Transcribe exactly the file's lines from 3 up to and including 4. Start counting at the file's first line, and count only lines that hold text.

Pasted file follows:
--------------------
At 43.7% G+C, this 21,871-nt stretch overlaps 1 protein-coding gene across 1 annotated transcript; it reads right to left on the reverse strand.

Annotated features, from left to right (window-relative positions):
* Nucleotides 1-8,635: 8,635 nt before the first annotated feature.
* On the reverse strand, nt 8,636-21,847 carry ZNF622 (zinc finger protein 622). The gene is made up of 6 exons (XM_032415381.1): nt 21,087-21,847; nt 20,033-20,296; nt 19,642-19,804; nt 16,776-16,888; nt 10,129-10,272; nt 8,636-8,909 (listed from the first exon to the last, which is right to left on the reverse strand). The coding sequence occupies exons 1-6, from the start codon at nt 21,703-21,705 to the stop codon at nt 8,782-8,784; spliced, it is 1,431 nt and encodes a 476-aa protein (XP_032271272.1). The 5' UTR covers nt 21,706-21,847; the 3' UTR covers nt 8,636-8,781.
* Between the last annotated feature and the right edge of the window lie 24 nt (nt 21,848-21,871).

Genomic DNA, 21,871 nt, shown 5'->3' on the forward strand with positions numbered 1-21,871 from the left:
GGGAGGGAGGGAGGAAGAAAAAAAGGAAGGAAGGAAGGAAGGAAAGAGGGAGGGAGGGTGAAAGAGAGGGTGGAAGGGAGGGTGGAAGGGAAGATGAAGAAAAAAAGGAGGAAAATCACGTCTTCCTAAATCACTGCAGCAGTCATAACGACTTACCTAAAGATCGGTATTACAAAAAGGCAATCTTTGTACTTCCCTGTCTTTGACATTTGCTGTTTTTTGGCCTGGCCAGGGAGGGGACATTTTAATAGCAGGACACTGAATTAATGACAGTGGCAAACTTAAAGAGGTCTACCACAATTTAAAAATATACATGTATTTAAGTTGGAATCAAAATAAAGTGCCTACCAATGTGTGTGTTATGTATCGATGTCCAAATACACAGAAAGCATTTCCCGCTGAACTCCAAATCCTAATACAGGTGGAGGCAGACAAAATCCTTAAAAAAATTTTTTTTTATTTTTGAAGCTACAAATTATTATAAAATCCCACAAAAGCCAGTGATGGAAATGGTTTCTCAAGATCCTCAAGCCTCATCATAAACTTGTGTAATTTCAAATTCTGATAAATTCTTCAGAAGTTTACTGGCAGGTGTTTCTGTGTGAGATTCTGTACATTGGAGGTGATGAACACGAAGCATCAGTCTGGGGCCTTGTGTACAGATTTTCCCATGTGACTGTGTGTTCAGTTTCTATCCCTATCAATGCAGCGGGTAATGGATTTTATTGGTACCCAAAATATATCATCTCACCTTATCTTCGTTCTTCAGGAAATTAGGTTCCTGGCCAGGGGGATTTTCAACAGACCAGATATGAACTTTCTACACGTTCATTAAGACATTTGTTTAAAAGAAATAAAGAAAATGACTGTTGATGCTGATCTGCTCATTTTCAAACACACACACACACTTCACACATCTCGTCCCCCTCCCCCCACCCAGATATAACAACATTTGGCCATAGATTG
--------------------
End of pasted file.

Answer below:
* Nucleotides 1-8,635: 8,635 nt before the first annotated feature.
* On the reverse strand, nt 8,636-21,847 carry ZNF622 (zinc finger protein 622). The gene is made up of 6 exons (XM_032415381.1): nt 21,087-21,847; nt 20,033-20,296; nt 19,642-19,804; nt 16,776-16,888; nt 10,129-10,272; nt 8,636-8,909 (listed from the first exon to the last, which is right to left on the reverse strand). The coding sequence occupies exons 1-6, from the start codon at nt 21,703-21,705 to the stop codon at nt 8,782-8,784; spliced, it is 1,431 nt and encodes a 476-aa protein (XP_032271272.1). The 5' UTR covers nt 21,706-21,847; the 3' UTR covers nt 8,636-8,781.